Trigeminal neurinomas extending into multiple fossae

Surgical methods and review of the literature

Kazunari Yoshida, Takeshi Kawase

Research output: Contribution to journalArticle

143 Citations (Scopus)

Abstract

Object. Since 1974, 27 patients with trigeminal neurinomas (TNs) have been treated at Keio University Hospital and ancillary institutes. In the present study the clinical features and developmental patterns of these 27 cases are analyzed, and the clinical features of 402 cases reported in the literature are reviewed. Based on the analysis of the developmental patterns of the TNs, the surgical strategy for a one-stage removal of TNs involving multiple fossae is described. Methods. Trigeminal neurinomas are classified into six types according to tumor location. Types M, P, and E are tumors involving a single compartment, that is, the middle fossa, posterior fossa, or extracranial space, respectively. Types MP (middle and posterior fossae), ME (middle fossa and extracranial space), or MPE (middle and posterior fossae and extracranial space) are tumors involving multiple compartments. Advances in neuroimaging technologies, such as magnetic resonance imaging, have revealed a high incidence of TNs extending into multiple fossae, namely 36.2% in cases reported since 1983 and 59% in the authors' series. All but one of the most recent 19 patients in this series underwent skull base surgery, whereas the remaining nine patients were surgically treated via the conventional subdural approach. The rate of total tumor removal and the clinical outcome were significantly better in those patients treated by skull base surgery than those treated by conventional surgery. Conclusions. The TNs extending into multiple fossae can be totally removed using the following single-stage surgical techniques: Type MP by the anterior transpetrosal approach; Type ME by the zygomatic or orbitozygomatic infratemporal approach; and Type MPE by the zygomatic transpetrosal approach. In 12 of 13 cases involving multiple fossae in this series, total tumor removal was achieved using single-stage skull base surgery.

Original languageEnglish
Pages (from-to)202-211
Number of pages10
JournalJournal of Neurosurgery
Volume91
Issue number2
Publication statusPublished - 1999 Aug

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Neurilemmoma
Skull Base
Neoplasms
Neuroimaging
Magnetic Resonance Imaging
Technology
Incidence

Keywords

  • Anterior transpetrosal approach
  • Operative approach
  • Schwannoma
  • Trigeminal neurinoma

ASJC Scopus subject areas

  • Clinical Neurology
  • Neuroscience(all)

Cite this

Trigeminal neurinomas extending into multiple fossae : Surgical methods and review of the literature. / Yoshida, Kazunari; Kawase, Takeshi.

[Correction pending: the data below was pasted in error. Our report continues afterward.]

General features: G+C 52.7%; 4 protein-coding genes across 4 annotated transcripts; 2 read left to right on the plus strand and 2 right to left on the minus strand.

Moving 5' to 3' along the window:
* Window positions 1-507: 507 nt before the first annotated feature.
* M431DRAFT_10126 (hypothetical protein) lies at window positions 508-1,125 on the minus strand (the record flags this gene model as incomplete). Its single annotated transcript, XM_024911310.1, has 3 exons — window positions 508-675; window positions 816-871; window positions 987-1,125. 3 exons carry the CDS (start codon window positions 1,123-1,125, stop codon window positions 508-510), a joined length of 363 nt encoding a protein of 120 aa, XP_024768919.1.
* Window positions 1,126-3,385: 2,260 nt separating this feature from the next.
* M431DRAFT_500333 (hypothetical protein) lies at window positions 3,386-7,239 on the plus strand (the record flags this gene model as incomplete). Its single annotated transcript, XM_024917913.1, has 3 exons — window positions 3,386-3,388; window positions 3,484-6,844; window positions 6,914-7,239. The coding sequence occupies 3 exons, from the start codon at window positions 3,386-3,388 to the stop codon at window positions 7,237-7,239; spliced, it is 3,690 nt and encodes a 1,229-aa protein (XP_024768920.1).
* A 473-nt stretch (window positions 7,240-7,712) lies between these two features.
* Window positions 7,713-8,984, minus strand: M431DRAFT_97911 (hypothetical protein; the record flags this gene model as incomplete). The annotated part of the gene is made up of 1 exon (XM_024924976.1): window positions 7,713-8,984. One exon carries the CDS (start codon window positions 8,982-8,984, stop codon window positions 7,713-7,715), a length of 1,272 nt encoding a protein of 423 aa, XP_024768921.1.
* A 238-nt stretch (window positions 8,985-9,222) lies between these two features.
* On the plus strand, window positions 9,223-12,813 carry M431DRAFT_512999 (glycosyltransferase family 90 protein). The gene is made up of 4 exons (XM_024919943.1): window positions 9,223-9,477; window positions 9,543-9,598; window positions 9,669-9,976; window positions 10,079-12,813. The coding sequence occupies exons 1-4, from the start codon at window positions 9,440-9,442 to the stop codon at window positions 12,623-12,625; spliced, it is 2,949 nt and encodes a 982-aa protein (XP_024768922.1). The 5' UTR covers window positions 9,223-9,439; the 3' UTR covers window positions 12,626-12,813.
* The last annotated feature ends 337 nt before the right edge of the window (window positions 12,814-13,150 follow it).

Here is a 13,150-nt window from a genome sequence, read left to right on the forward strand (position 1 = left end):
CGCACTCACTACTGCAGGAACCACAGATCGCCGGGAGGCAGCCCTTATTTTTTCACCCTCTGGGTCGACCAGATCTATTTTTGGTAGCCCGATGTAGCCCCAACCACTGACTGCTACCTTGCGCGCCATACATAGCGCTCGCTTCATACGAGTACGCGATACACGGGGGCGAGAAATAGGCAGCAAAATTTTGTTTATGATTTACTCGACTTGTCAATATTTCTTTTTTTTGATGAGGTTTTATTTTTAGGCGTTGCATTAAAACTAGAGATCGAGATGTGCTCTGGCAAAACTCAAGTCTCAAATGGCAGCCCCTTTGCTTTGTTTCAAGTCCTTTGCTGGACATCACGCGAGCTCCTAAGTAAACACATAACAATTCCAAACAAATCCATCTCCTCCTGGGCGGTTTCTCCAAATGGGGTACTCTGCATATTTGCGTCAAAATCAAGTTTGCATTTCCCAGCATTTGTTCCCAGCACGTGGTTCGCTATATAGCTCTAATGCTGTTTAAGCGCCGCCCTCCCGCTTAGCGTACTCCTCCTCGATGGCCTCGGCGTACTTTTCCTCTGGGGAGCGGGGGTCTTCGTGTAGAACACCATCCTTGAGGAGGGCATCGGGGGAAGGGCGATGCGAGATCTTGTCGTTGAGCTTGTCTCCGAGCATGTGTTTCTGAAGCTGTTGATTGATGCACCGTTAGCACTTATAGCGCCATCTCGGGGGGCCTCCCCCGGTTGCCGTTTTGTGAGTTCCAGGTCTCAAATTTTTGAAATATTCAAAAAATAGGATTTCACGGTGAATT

In: Journal of Neurosurgery, Vol. 91, No. 2, 08.1999, p. 202-211.

Research output: Contribution to journalArticle

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abstract = "Object. Since 1974, 27 patients with trigeminal neurinomas (TNs) have been treated at Keio University Hospital and ancillary institutes. In the present study the clinical features and developmental patterns of these 27 cases are analyzed, and the clinical features of 402 cases reported in the literature are reviewed. Based on the analysis of the developmental patterns of the TNs, the surgical strategy for a one-stage removal of TNs involving multiple fossae is described. Methods. Trigeminal neurinomas are classified into six types according to tumor location. Types M, P, and E are tumors involving a single compartment, that is, the middle fossa, posterior fossa, or extracranial space, respectively. Types MP (middle and posterior fossae), ME (middle fossa and extracranial space), or MPE (middle and posterior fossae and extracranial space) are tumors involving multiple compartments. Advances in neuroimaging technologies, such as magnetic resonance imaging, have revealed a high incidence of TNs extending into multiple fossae, namely 36.2{\%} in cases reported since 1983 and 59{\%} in the authors' series. All but one of the most recent 19 patients in this series underwent skull base surgery, whereas the remaining nine patients were surgically treated via the conventional subdural approach. The rate of total tumor removal and the clinical outcome were significantly better in those patients treated by skull base surgery than those treated by conventional surgery. Conclusions. The TNs extending into multiple fossae can be totally removed using the following single-stage surgical techniques: Type MP by the anterior transpetrosal approach; Type ME by the zygomatic or orbitozygomatic infratemporal approach; and Type MPE by the zygomatic transpetrosal approach. In 12 of 13 cases involving multiple fossae in this series, total tumor removal was achieved using single-stage skull base surgery.",
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